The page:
As a general matter, statutes, court rules, and court decisions forbid interlocutory appeals (that is, appeals from orders before final judgment) except in extraordinary circumstances. Piecemeal appeals from unfinished cases not only make appellate review less efficient but can cause cases to drag on for years. But on April 27, in Ahmad v. City of St. Louis, the Eighth Circuit exercised jurisdiction over a challenge to a preliminary injunction before trial and over one year after the injunction was entered. Without ruling that the district court had committed error or abused its discretion, the panel majority gave the district court six months to enter final relief; otherwise the preliminary injunction must end.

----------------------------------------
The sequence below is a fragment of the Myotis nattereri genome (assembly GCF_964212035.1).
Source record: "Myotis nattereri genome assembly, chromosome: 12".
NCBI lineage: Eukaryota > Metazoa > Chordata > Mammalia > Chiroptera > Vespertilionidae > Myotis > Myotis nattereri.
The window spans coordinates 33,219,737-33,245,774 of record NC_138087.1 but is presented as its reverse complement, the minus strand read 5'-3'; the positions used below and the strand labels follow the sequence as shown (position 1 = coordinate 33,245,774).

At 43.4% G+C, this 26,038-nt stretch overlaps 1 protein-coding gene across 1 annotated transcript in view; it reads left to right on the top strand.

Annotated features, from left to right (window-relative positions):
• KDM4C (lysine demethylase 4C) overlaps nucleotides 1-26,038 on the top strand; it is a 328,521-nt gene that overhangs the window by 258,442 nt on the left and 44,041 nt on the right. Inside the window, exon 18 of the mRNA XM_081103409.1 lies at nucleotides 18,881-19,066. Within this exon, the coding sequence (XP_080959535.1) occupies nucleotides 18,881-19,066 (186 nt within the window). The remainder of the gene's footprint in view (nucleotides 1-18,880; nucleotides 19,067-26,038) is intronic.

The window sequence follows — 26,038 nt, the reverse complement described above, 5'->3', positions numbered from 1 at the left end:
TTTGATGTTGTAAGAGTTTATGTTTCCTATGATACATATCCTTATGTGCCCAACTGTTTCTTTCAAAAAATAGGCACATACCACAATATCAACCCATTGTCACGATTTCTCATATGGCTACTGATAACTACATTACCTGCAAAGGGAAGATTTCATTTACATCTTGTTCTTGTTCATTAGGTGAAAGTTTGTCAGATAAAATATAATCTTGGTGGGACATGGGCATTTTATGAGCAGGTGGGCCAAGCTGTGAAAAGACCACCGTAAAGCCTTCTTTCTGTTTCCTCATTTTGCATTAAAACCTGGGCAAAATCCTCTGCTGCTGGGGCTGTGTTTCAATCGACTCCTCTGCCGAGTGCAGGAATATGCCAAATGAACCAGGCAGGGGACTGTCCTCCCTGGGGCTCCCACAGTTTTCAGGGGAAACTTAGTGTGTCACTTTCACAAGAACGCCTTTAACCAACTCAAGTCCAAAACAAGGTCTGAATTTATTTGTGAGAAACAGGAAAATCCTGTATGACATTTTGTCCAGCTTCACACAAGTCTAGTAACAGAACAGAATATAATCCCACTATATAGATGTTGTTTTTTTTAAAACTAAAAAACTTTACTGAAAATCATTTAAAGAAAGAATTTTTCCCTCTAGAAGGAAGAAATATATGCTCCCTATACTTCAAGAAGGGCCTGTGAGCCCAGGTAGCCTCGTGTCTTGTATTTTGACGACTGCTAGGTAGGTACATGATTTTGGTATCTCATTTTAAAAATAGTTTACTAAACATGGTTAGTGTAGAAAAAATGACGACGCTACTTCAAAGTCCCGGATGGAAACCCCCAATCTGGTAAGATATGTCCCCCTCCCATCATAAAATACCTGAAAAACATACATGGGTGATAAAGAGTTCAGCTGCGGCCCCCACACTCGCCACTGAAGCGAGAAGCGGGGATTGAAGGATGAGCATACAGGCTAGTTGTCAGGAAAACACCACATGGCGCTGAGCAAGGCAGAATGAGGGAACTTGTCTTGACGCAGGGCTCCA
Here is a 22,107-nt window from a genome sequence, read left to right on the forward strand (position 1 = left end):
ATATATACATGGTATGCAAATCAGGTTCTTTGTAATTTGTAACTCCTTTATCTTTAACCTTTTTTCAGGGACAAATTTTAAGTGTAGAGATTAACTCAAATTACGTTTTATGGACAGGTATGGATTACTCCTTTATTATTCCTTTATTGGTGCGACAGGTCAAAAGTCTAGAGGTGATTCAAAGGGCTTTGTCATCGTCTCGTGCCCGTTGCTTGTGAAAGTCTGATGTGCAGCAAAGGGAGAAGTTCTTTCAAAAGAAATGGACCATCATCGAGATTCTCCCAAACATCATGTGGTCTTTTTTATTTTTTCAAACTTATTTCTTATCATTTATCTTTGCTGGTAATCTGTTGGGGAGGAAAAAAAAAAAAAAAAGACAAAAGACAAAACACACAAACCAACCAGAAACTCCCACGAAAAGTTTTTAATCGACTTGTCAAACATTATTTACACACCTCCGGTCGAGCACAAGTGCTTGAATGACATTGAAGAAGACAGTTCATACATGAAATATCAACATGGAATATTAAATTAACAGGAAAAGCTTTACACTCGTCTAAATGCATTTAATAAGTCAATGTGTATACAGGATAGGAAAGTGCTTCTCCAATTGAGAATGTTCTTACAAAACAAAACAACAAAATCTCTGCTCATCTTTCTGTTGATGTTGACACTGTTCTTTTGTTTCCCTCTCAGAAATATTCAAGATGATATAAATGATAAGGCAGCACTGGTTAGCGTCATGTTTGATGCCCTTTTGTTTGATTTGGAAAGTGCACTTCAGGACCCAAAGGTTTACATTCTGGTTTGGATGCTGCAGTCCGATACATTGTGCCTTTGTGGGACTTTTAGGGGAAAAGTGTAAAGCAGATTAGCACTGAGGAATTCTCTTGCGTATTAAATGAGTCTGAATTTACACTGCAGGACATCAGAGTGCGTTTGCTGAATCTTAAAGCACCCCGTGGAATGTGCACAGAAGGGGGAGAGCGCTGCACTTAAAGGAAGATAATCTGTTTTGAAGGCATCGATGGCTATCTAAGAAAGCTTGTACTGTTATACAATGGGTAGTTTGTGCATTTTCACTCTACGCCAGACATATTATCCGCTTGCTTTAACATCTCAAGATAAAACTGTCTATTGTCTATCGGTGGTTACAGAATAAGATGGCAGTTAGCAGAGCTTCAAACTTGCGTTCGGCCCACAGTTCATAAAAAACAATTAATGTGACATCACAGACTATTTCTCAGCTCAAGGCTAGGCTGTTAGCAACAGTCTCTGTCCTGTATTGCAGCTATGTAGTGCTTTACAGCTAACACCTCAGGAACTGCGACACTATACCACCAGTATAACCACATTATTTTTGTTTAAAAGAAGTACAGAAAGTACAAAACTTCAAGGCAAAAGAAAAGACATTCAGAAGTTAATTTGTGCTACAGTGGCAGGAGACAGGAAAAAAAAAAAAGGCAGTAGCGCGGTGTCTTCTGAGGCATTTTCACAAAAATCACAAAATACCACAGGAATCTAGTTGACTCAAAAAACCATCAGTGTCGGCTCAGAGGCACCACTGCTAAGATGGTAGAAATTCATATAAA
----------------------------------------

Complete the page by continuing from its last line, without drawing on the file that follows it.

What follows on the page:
The unusual ruling in Ahmad raises many questions. Would the same appeal rights also be equally available to a plaintiff on the losing end of a preliminary injunction order, who then failed to appeal within 30 days but made a second failed injunction motion before final judgment? What rule of law governs whether an appellate court will place an expiration date on a preliminary injunction that it leaves in place? And does allowing a second chance to bring an interlocutory appeal backfire, by enticing litigants to relitigate shortly before trial the merits of an early injunction ruling and then keeping the case on pause at the district court level for a year or more between notice of appeal and an appellate decision?
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